Southern Historical Society Papers, Volume 20. (ed. Reverend J. William Jones), Unveiling of the monument to the Richmond Howitzers (search)
ll on a certain occasion, The Lord hath delivered them into our hands. Public opinion had as yet experienced no violent displacement as to the merchantable quality of negroes; for the very States in which slavery itself had ceased, or was ceasing to exist, were those most actively engaged in the traffic in slaves. A dispatch from Hartford, Connecticut, to the Boston Herald says: Many of Connecticut's old-time Abolitionists have greeted Jason Brown, son of John Brown, the martyr of Harper's Ferry, who has been visiting here for two or three days past. * * In referring to the slavery question he gives this significant opinion: I believe that slavery was a sectional evil, and that the people of the North were as much to blame for its long continuance as the people of the South. Why? Because the old slave States of Massachusetts, Connecticut, Rhode Island, New York, and Pennsylvania, when they found slavery no longer profitable, sold their slaves to other people of the South and po
Southern Historical Society Papers, Volume 20. (ed. Reverend J. William Jones), chapter 1.20 (search)
ust passed his majority, who brought her to his home in Norfolk, a typical ancestral homestead, where beside the white folks there was quite a colony of family servants from the pickaninny just able to crawl to the old grey headed mammy who had nursed ole massa. She soon became enamoured of her surroundings and charmed with the devotion of her colored maid, whose sole duty it was to wait upon her young missis. When the John Brown raid burst upon the South and her husband was ordered to Harper's Ferry, there was not a more indignant matron in all Virginia, and when at last secession came, the South did not contain a more enthusiastic little rebel. On the 15th of May, 1862, a few days after the surrender of Norfolk to the Federals, by her father-in-law, then mayor, amid the excitement attending a captured city, her son Willie was born. Cut off from her husband and subjected to the privations and annoyances incident to a subjugated community, her father insisted upon her coming with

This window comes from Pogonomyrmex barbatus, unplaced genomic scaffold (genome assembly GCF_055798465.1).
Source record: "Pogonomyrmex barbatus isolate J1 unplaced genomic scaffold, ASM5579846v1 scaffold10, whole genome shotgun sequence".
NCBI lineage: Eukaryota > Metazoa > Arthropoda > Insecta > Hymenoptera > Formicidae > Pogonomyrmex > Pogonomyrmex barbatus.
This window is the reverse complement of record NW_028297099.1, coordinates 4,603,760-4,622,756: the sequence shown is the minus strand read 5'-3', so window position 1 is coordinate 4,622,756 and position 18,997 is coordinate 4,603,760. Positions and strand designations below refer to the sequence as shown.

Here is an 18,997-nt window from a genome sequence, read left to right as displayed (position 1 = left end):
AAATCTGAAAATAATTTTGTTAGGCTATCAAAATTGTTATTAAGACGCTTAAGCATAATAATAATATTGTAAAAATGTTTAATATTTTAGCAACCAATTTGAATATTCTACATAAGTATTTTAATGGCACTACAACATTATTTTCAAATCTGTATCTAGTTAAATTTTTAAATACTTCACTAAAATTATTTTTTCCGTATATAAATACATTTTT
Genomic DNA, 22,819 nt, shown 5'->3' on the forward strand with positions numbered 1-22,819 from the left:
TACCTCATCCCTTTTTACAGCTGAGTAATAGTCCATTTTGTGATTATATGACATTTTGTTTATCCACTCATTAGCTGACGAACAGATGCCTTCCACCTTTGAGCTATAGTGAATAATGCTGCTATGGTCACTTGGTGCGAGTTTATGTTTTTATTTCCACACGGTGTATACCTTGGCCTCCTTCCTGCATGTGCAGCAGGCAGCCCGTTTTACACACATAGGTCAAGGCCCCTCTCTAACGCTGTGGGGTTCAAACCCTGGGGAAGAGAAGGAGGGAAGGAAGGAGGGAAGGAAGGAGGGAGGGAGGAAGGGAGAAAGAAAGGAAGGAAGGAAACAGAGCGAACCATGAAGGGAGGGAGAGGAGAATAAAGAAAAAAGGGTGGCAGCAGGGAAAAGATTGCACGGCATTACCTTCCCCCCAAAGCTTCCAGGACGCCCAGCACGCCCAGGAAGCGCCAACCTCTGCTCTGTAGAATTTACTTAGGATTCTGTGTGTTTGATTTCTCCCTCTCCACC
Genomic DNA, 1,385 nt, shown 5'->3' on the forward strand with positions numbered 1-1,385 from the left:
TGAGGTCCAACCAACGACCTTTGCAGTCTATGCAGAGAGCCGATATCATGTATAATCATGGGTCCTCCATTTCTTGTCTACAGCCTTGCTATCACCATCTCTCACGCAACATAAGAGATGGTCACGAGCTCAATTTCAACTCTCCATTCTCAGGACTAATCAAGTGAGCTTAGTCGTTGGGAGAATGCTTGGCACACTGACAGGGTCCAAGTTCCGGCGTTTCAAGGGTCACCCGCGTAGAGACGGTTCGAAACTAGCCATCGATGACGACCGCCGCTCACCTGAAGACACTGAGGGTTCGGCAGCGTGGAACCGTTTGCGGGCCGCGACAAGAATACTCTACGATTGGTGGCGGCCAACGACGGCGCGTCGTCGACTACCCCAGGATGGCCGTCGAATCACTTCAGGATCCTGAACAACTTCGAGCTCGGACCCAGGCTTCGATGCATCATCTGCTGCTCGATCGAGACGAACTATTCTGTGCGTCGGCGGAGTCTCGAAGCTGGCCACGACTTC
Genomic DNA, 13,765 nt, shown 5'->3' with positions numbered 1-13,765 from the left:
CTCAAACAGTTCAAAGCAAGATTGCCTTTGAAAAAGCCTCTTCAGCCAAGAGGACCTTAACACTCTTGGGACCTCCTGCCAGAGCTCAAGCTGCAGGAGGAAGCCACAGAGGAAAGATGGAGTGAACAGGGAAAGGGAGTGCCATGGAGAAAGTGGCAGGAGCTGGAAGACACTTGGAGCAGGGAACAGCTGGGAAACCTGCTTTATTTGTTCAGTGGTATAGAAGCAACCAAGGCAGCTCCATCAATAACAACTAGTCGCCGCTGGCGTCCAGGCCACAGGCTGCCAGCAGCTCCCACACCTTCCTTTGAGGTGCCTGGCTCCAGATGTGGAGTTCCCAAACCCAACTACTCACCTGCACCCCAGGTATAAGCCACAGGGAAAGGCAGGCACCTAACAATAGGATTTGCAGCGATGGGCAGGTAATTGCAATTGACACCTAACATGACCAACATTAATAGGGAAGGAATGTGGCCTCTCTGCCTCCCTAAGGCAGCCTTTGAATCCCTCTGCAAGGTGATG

Southern Historical Society Papers, Volume 20. (ed. Reverend J. William Jones), Unveiling of the statue of General Ambrose Powell Hill at Richmond, Virginia, May 30, 1892. (search)
ys does exactly what I tell it. And General Early said: They can do more hard fighting and be in better plight afterwards than any troops I ever saw. From Harper's Ferry to Appomattox this splendid body of men carried the battle-flag of their regiment into every battle fought by Lee and Jackson, and never failed. To the last,f victory, and wreathing new chaplets of glory for its commander. Mechanicsville, Cold Harbor, Frazer's Farm, Slaughter's Mountain, Second Manassas, Ox Hill, Harper's Ferry, Sharpsburg, Boteller's Ford, Castleman's Ferry, Fredericksburg, Chancellorsville, besides many combats and skirmishes of less noteā€”all fought in the short spon was in the fore-front of the battle; and contributed largely to the success of the movements of Jackson's corps. At Sharpsburg General Hill's march from Harper's Ferry, his timely arrival upon the field, his prompt and vigorous assault upon the victorious columns of McClellan saved the Army of Northern Virginia from a seriou